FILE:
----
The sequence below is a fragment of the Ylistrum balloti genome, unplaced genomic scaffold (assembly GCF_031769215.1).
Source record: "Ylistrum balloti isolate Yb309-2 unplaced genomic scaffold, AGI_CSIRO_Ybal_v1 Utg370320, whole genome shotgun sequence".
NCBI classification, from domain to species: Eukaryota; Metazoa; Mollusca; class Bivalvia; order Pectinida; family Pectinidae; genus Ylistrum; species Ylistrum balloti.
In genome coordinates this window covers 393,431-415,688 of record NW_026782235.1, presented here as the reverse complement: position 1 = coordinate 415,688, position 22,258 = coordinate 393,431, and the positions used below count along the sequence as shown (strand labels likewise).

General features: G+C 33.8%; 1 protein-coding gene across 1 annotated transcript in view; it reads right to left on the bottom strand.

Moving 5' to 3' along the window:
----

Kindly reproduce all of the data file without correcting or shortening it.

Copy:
The sequence below is a fragment of the Ylistrum balloti genome, unplaced genomic scaffold (assembly GCF_031769215.1).
Source record: "Ylistrum balloti isolate Yb309-2 unplaced genomic scaffold, AGI_CSIRO_Ybal_v1 Utg370320, whole genome shotgun sequence".
NCBI classification, from domain to species: Eukaryota; Metazoa; Mollusca; class Bivalvia; order Pectinida; family Pectinidae; genus Ylistrum; species Ylistrum balloti.
In genome coordinates this window covers 393,431-415,688 of record NW_026782235.1, presented here as the reverse complement: position 1 = coordinate 415,688, position 22,258 = coordinate 393,431, and the positions used below count along the sequence as shown (strand labels likewise).

General features: G+C 33.8%; 1 protein-coding gene across 1 annotated transcript in view; it reads right to left on the bottom strand.

Moving 5' to 3' along the window: